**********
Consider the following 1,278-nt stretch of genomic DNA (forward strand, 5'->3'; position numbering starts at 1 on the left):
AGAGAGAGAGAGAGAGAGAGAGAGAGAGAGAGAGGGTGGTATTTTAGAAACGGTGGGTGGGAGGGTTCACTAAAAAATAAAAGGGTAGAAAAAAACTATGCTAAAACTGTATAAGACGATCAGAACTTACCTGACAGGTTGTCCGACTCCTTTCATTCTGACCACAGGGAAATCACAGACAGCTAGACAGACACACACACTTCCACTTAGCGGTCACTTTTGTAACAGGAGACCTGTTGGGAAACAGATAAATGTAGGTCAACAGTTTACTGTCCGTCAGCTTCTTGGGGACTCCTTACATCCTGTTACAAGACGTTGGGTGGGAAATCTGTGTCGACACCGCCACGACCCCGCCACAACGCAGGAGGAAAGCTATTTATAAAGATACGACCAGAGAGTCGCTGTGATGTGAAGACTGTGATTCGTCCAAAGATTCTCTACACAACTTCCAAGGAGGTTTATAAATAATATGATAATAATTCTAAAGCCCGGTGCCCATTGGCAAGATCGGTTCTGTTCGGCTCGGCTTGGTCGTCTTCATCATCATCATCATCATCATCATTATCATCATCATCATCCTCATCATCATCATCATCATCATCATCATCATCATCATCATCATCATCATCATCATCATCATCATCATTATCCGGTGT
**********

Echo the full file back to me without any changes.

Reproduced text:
Consider the following 1,278-nt stretch of genomic DNA (forward strand, 5'->3'; position numbering starts at 1 on the left):
AGAGAGAGAGAGAGAGAGAGAGAGAGAGAGAGAGGGTGGTATTTTAGAAACGGTGGGTGGGAGGGTTCACTAAAAAATAAAAGGGTAGAAAAAAACTATGCTAAAACTGTATAAGACGATCAGAACTTACCTGACAGGTTGTCCGACTCCTTTCATTCTGACCACAGGGAAATCACAGACAGCTAGACAGACACACACACTTCCACTTAGCGGTCACTTTTGTAACAGGAGACCTGTTGGGAAACAGATAAATGTAGGTCAACAGTTTACTGTCCGTCAGCTTCTTGGGGACTCCTTACATCCTGTTACAAGACGTTGGGTGGGAAATCTGTGTCGACACCGCCACGACCCCGCCACAACGCAGGAGGAAAGCTATTTATAAAGATACGACCAGAGAGTCGCTGTGATGTGAAGACTGTGATTCGTCCAAAGATTCTCTACACAACTTCCAAGGAGGTTTATAAATAATATGATAATAATTCTAAAGCCCGGTGCCCATTGGCAAGATCGGTTCTGTTCGGCTCGGCTTGGTCGTCTTCATCATCATCATCATCATCATCATTATCATCATCATCATCCTCATCATCATCATCATCATCATCATCATCATCATCATCATCATCATCATCATCATCATCATCATCATTATCCGGTGT